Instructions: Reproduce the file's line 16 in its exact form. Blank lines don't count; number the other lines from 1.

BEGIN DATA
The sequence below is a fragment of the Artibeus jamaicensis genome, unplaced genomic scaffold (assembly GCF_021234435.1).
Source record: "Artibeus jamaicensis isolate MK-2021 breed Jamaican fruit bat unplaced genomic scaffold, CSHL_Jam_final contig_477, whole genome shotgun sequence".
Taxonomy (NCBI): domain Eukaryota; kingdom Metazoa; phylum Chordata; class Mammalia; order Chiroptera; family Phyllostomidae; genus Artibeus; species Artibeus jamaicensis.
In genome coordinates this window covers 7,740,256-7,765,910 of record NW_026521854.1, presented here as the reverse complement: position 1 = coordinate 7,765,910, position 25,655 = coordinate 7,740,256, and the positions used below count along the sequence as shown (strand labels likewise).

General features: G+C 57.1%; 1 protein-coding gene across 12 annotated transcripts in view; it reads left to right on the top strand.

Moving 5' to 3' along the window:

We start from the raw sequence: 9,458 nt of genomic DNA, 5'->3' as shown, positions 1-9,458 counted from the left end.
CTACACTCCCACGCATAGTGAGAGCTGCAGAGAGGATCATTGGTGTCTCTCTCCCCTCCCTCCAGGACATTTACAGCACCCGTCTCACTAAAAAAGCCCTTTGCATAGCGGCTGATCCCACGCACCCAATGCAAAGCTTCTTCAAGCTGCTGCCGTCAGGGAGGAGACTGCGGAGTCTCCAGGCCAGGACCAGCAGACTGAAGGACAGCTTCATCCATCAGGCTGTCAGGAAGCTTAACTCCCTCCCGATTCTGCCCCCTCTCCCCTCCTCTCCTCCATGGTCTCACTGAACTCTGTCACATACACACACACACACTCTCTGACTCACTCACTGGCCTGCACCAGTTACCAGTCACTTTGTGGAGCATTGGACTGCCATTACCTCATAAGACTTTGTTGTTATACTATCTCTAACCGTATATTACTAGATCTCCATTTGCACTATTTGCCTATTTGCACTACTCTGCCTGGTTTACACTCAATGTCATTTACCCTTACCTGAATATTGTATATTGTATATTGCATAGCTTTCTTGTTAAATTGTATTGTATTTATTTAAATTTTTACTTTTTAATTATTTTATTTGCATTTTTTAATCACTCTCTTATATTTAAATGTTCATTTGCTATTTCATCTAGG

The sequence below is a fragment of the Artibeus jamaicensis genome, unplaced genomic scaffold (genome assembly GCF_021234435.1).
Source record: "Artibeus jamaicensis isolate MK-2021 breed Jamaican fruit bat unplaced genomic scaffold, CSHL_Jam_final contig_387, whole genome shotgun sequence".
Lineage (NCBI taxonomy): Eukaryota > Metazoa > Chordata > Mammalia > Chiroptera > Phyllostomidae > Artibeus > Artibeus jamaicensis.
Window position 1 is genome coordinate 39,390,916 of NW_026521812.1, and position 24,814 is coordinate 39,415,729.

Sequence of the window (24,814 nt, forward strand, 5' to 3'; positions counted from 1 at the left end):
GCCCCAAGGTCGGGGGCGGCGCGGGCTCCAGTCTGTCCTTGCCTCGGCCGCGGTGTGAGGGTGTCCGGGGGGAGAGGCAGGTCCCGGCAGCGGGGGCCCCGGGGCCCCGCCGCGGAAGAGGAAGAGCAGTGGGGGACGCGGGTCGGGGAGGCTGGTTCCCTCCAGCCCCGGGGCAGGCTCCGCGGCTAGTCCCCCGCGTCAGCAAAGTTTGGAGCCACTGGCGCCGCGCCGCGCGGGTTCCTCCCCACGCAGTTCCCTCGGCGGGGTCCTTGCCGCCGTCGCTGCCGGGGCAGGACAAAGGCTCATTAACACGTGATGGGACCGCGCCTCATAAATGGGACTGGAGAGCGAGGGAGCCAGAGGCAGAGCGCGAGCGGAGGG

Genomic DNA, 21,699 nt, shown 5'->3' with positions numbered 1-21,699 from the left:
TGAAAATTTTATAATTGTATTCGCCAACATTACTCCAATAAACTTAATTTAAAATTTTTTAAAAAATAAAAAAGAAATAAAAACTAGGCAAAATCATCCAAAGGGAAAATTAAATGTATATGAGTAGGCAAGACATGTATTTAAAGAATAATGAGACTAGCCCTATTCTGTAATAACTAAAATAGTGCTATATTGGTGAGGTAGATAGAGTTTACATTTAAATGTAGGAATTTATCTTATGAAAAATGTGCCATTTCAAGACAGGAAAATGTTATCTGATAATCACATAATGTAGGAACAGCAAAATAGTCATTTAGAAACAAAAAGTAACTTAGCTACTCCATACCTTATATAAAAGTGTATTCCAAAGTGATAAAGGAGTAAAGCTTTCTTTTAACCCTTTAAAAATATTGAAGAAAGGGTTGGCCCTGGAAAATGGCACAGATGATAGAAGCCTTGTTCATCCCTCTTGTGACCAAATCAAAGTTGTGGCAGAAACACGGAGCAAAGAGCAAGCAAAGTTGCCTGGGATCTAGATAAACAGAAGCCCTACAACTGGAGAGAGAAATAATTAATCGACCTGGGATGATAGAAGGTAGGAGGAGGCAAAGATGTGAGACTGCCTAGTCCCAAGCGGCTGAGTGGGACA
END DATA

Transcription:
TGAAAATTTTATAATTGTATTCGCCAACATTACTCCAATAAACTTAATTTAAAATTTTTTAAAAAATAAAAAAGAAATAAAAACTAGGCAAAATCATCCAAAGGGAAAATTAAATGTATATGAGTAGGCAAGACATGTATTTAAAGAATAATGAGACTAGCCCTATTCTGTAATAACTAAAATAGTGCTATATTGGTGAGGTAGATAGAGTTTACATTTAAATGTAGGAATTTATCTTATGAAAAATGTGCCATTTCAAGACAGGAAAATGTTATCTGATAATCACATAATGTAGGAACAGCAAAATAGTCATTTAGAAACAAAAAGTAACTTAGCTACTCCATACCTTATATAAAAGTGTATTCCAAAGTGATAAAGGAGTAAAGCTTTCTTTTAACCCTTTAAAAATATTGAAGAAAGGGTTGGCCCTGGAAAATGGCACAGATGATAGAAGCCTTGTTCATCCCTCTTGTGACCAAATCAAAGTTGTGGCAGAAACACGGAGCAAAGAGCAAGCAAAGTTGCCTGGGATCTAGATAAACAGAAGCCCTACAACTGGAGAGAGAAATAATTAATCGACCTGGGATGATAGAAGGTAGGAGGAGGCAAAGATGTGAGACTGCCTAGTCCCAAGCGGCTGAGTGGGACA